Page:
|Close this box|
Ghosts of the Raj are Alive and Well in India
from Daily Express, Saturday June 16, 2007
Last night saw the start of a new BBC2 documentary series, The Lost World Of The Raj. In a country where change is a constant, STEPHEN McCLARENCE visits Darjeeling and discovers a charming hotel where rituals are still very much alive in India.
They have finally pensioned off the old visitors' book at St Andrew's Church in Darjeeling. It did sterling service – started in 1926, replaced in 2006, full of memories of this breath-catchingly high Indian hill station when it was a little Haslemere in the Himalayas.
Miss Strickland, Miss Sword and Miss Macdonald, lodging at the Villa Everest, were the first entries. Then visitors from Kidderminster and Sevenoaks, staying at Marigold Villa, Eden Chine and The Dingle.
They signed in blue-black ink, long faded to grey, like so many memories of the days when British planters spent their lives on tea estates up here near the borders of Tibet, Nepal and Bhutan.
"Ferdinand Baker-Baker" says a brass plaque in St Andrew's, a grand Victorian church, utterly English on its own little hill. "For 32 years a planter in this district from 1878 to 1909".
The setting sun casts a rich glow through the stained glass windows, the caretaker locks up behind us, and my wife Clare and I stroll back down the Mall.
There are plenty of pockets of the old charm that justify the long switchback journey up from the plains. The romantic way to come is on the Darjeeling Himalayan Railway. The narrow gauge "Toy Train", which puffs and wheezes its way up to 7,000ft, was given World Heritage status in 1999.
It is defiantly slow. You set off at 9am and you don't arrive, after much twisting and turning, until 4pm. The plains, with their palm trees and paddy fields, gradually give way to tea plantations and rough forest, with ice-blue mountains stretching across the horizon.
The little blue engine, pistons thrusting, lets out piercing shrieks that echo over the hills, scattering goats from the track.
On arriving in Darjeeling we take a taxi for the steep, half-mile drive to the Windamere Hotel, a spelling mistake cherished for generations.
This is a hotel like no other.
Breakfast (with porridge), coffee, lunch, afternoon tea (those cucumber sandwiches) and a candlelit dinner merge seamlessly into each other.
The luncheon menu cards, with their sketches of Buddhist lamas and Tibetan dancing girls, offer watercress soup and chicken and vegetable pie, and then another whole course of Indian dishes.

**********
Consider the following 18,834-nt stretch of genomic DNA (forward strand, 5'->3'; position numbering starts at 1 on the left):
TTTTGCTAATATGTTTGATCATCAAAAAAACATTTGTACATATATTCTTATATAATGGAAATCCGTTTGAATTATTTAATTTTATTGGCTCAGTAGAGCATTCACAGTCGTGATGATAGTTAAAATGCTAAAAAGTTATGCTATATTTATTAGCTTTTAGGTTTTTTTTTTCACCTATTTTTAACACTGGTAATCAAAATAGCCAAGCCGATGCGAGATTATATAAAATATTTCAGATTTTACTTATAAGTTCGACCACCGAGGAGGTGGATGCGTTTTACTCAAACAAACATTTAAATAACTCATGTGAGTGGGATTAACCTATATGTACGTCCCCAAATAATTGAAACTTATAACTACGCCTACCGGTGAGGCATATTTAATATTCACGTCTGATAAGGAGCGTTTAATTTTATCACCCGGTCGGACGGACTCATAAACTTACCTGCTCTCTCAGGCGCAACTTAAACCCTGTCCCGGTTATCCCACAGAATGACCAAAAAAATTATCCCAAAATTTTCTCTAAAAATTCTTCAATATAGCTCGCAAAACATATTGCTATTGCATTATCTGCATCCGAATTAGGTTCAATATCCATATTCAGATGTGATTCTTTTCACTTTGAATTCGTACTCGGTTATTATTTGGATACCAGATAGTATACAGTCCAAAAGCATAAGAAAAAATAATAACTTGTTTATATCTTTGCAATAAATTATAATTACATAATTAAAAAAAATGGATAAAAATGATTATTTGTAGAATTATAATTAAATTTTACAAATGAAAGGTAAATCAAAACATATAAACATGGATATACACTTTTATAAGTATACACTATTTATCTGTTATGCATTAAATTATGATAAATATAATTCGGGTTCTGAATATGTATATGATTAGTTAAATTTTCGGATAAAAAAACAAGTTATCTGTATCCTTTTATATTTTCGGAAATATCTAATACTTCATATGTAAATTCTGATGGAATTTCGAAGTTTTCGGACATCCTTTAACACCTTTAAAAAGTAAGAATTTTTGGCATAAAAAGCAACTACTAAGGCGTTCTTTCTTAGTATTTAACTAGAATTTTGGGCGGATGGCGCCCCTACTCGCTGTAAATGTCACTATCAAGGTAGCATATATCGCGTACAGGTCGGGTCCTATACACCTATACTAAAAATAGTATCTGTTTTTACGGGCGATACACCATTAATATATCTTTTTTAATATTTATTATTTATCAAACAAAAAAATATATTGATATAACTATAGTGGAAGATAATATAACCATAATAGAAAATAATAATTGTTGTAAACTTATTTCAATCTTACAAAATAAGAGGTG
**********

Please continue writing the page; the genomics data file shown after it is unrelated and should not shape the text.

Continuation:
In the Forties-style dining room, with its spectacular view of the mountains, the other guests include an elderly Raj enthusiast quietly humming Elgar, the children and grandchildren of tea planters tracing their roots and backpackers taking a break from cheap lodgings and food.
The Raj-era rituals have been studiously maintained. While guests down cocktails in the chintzy music room, with its upright piano, room boys light fires in the bedroom grates and chambermaids slip hot water bottles into the beds. The flames flicker and you doze off into comforting childhood dreams and awake to the distant chiming of Tibetan prayer wheels.
Fitting other activities around the meals at this oasis of charm can be a challenge.
We generally settle for an undemanding routine. Before breakfast, we stride out round the Mall. Cocks crow in the mist, children's songs pipe up from the valley and every so often the clouds part like a theatre curtain to reveal Kanchenjunga, the world's third-highest mountain, dazzling white with snow and unbelievably vast.
After breakfast we stroll down to Chowrasta, the square where Indian holidaymakers
promenade, children play Ring 'a' Roses and swarthy hill men offer ponies for riding.
We browse at the Oxford Book & Stationery Company (Sherlock Holmes always in
stock) and in Habib's antiques and curios shop, with its various buddhas and bangles.
forefathers and all those things". We are then driven down the valley to Glenburn Tea Estate, where a manager's bungalow has been stylishly converted into a luxury guest house. Pansies and snapdragons in the garden, planters' chairs on the verandah, a house party-like atmosphere in the evening.
And peace and quiet.
Returning to the Windamere for afternoon tea, we meet Bob Albert from Redditch. A Darjeeling policeman's son, he left 60 years ago and has come back as a 75th birthday treat.
"The town's nothing like I remember it," he says. "But this hotel is just how it was. It's ideal." He sips his Darjeeling tea and it's as though the sun has never set on the Empire.